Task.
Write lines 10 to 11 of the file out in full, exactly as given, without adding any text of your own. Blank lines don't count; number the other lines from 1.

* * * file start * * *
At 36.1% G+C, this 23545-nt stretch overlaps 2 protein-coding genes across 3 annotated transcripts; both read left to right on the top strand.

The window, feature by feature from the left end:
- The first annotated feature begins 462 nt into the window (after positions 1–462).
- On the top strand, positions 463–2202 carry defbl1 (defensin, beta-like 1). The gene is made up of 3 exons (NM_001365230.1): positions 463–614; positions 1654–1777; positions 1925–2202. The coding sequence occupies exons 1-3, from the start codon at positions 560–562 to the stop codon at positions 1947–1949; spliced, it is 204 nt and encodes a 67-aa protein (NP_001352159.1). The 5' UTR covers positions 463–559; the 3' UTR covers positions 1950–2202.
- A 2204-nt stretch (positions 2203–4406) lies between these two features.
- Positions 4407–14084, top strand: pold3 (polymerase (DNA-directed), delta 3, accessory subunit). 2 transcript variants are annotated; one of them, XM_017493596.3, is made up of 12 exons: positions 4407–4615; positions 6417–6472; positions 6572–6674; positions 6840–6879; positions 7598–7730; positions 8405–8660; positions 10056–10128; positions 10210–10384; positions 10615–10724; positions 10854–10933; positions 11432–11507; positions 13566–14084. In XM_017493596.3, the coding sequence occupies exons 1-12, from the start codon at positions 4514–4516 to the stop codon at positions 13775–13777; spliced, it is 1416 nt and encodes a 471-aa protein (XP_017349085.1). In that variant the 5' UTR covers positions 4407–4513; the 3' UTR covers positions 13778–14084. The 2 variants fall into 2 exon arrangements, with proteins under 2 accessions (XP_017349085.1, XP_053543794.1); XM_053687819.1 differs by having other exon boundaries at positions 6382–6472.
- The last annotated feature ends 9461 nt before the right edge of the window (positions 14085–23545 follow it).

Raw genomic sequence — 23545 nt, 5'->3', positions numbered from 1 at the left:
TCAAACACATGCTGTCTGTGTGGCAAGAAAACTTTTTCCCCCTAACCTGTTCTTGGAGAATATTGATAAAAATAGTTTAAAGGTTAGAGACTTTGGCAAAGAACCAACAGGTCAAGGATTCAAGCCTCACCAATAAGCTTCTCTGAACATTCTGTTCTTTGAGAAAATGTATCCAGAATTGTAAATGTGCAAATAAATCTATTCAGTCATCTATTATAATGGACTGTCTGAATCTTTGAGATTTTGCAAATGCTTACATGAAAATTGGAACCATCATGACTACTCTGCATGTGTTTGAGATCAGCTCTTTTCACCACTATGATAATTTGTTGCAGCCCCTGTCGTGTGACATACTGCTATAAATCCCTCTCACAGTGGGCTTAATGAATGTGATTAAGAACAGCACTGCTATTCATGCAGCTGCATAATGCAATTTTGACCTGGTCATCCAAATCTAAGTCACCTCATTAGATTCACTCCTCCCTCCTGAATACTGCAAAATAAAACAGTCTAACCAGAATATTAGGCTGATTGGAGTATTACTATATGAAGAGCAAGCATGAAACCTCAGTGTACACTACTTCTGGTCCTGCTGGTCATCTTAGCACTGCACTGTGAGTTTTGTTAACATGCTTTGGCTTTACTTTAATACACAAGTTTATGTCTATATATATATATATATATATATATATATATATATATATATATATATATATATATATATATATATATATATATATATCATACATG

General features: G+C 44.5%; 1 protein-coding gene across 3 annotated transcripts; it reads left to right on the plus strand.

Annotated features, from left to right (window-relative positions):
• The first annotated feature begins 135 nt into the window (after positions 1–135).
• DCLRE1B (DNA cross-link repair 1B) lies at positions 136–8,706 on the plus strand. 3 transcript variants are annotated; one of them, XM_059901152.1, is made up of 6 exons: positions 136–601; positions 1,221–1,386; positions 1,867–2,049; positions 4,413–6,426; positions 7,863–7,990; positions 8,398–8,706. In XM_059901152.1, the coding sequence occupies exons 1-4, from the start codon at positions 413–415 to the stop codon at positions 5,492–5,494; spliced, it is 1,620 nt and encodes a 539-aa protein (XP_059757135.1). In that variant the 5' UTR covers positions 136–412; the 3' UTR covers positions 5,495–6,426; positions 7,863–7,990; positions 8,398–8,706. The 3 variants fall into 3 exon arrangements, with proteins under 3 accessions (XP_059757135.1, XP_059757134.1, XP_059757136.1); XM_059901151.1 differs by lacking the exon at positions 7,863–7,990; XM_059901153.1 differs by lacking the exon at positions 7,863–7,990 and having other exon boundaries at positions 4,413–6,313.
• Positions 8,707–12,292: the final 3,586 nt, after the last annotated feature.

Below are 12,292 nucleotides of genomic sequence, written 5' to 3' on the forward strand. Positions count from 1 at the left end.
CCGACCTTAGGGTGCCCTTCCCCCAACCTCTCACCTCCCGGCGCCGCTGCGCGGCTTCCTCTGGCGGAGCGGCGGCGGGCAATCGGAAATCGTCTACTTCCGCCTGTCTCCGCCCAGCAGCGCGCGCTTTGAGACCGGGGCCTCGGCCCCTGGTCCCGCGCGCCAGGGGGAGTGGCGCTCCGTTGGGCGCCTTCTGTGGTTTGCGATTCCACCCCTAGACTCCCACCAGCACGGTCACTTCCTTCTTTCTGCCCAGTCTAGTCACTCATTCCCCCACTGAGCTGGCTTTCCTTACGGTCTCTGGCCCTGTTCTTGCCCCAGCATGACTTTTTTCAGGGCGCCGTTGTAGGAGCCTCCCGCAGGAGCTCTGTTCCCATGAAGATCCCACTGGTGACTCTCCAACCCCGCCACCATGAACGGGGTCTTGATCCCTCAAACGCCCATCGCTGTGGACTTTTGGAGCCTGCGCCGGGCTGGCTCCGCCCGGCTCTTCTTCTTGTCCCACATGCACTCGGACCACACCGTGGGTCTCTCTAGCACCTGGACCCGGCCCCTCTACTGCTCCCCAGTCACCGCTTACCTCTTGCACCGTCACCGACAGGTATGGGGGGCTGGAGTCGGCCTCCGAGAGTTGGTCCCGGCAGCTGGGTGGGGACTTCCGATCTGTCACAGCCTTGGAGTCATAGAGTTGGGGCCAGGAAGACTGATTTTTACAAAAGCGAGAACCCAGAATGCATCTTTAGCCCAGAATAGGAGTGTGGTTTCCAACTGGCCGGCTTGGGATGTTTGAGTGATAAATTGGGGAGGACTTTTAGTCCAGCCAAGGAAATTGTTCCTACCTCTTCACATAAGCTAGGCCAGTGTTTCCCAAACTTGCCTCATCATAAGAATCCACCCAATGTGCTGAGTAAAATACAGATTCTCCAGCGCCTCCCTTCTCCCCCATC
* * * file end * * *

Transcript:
General features: G+C 44.5%; 1 protein-coding gene across 3 annotated transcripts; it reads left to right on the plus strand.

Annotated features, from left to right (window-relative positions):